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In July 2022, the Right to Contraception Act was introduced on the floor of the House of Representatives.

195 members of the House voted against our right to contraception. That includes condoms, IUDs, the pill, patches, emergency contraception, and the ring. 

195 members voted against YOUR right to contraception as affirmed by the Supreme Court of the United States.

Here’s how we are fighting back in 2023

The right to contraception is not guaranteed. While most people aren’t paying attention, legislators in multiple states have introduced bills that threaten the right to basic contraception like IUDs. Nevada’s governor vetoed a bipartisan bill that would have protected the right to contraception – with no explanation.

But some lawmakers are stepping up, working on bills that would protect the right to contraception before it can be taken away. Here’s a look at what’s in progress:

  • In North Carolina, state senators introduced the Right to Use Contraception Act, which is just four sentences – as simple as it gets. Legislators are working to force a vote on it and show their constituents where they stand on this issue.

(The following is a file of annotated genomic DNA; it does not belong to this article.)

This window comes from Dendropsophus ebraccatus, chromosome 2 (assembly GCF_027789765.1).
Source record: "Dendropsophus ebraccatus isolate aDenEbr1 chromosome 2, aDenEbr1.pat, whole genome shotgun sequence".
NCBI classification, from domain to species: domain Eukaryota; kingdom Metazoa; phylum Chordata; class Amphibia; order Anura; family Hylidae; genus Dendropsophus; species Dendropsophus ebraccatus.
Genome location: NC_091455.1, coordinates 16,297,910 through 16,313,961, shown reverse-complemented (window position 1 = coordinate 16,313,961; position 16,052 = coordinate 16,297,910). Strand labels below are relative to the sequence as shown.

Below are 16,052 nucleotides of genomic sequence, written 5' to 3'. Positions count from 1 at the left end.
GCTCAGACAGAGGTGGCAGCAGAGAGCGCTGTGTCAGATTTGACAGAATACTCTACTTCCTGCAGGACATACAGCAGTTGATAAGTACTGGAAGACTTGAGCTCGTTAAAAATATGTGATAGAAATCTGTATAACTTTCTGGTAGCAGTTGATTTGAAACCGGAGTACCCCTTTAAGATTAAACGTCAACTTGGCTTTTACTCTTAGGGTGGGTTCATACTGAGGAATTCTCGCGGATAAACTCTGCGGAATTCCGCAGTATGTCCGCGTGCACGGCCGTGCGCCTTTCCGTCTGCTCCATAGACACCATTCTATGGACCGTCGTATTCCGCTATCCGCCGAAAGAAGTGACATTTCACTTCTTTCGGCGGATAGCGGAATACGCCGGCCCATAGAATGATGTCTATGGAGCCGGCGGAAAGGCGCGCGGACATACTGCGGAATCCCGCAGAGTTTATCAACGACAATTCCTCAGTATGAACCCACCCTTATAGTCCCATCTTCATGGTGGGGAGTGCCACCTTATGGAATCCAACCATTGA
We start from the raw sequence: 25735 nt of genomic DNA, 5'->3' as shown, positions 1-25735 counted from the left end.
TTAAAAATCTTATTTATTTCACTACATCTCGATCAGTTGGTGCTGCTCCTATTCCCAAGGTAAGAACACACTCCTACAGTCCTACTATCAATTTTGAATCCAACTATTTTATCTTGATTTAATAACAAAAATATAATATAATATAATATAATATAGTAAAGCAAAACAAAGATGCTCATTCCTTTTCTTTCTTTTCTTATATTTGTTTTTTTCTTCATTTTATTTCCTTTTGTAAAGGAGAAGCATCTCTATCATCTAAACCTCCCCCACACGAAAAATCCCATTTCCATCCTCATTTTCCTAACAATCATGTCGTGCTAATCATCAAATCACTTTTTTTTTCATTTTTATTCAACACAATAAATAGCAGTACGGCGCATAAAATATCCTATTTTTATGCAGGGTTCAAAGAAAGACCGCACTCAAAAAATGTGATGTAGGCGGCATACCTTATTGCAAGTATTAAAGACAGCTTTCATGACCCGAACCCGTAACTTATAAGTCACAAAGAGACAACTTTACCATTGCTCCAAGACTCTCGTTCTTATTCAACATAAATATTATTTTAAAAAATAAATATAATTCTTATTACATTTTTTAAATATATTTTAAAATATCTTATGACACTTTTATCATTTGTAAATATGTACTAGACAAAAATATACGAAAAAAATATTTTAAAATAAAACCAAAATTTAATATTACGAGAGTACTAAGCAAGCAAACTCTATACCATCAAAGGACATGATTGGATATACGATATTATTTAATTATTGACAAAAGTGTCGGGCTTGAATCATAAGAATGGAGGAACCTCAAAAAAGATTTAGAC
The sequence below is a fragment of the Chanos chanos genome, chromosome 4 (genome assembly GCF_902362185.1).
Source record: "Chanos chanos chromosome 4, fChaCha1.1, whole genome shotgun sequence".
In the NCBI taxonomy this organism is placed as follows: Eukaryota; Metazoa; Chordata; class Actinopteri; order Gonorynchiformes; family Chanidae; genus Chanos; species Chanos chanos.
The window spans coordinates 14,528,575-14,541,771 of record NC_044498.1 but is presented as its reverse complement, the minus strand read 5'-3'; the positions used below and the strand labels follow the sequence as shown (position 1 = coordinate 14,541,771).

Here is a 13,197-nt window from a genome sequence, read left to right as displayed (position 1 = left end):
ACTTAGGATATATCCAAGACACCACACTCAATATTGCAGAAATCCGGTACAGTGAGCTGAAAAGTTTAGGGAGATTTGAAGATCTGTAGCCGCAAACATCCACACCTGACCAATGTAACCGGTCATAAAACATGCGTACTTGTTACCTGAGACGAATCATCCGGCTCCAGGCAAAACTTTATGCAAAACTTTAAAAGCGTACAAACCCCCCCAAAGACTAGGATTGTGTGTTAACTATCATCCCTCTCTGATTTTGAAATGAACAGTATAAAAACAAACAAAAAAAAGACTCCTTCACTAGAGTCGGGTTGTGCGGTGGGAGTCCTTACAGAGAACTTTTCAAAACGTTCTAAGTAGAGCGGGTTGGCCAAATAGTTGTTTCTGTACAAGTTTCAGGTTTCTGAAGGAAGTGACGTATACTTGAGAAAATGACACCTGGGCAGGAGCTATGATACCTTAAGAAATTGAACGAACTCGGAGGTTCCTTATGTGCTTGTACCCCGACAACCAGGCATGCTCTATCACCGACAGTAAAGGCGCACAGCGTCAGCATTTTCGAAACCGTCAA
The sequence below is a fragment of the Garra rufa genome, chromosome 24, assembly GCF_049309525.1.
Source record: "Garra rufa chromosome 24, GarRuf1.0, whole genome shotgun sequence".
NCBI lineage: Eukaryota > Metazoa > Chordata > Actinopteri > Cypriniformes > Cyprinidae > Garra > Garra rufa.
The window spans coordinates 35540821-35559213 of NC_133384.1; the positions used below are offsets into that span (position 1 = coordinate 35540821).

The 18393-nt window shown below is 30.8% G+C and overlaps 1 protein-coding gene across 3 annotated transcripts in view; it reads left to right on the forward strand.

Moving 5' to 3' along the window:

• In Wisconsin and Arizona, lawmakers introduced their own statewide Right to Contraception Act, which would protect and preserve the right to contraception, including condoms, the pill, and IUDs.
  • Rep. Kathy Manning and Sen. Ed Markey reintroduced the Right to Contraception Act this summer – setting the stage for a nationwide bill to codify the right to contraception in federal law. 

The more bipartisan bills that pass at the state level, the more pressure there will be on congressional Republicans to pass the federal bill and end government interference on this issue once and for all!

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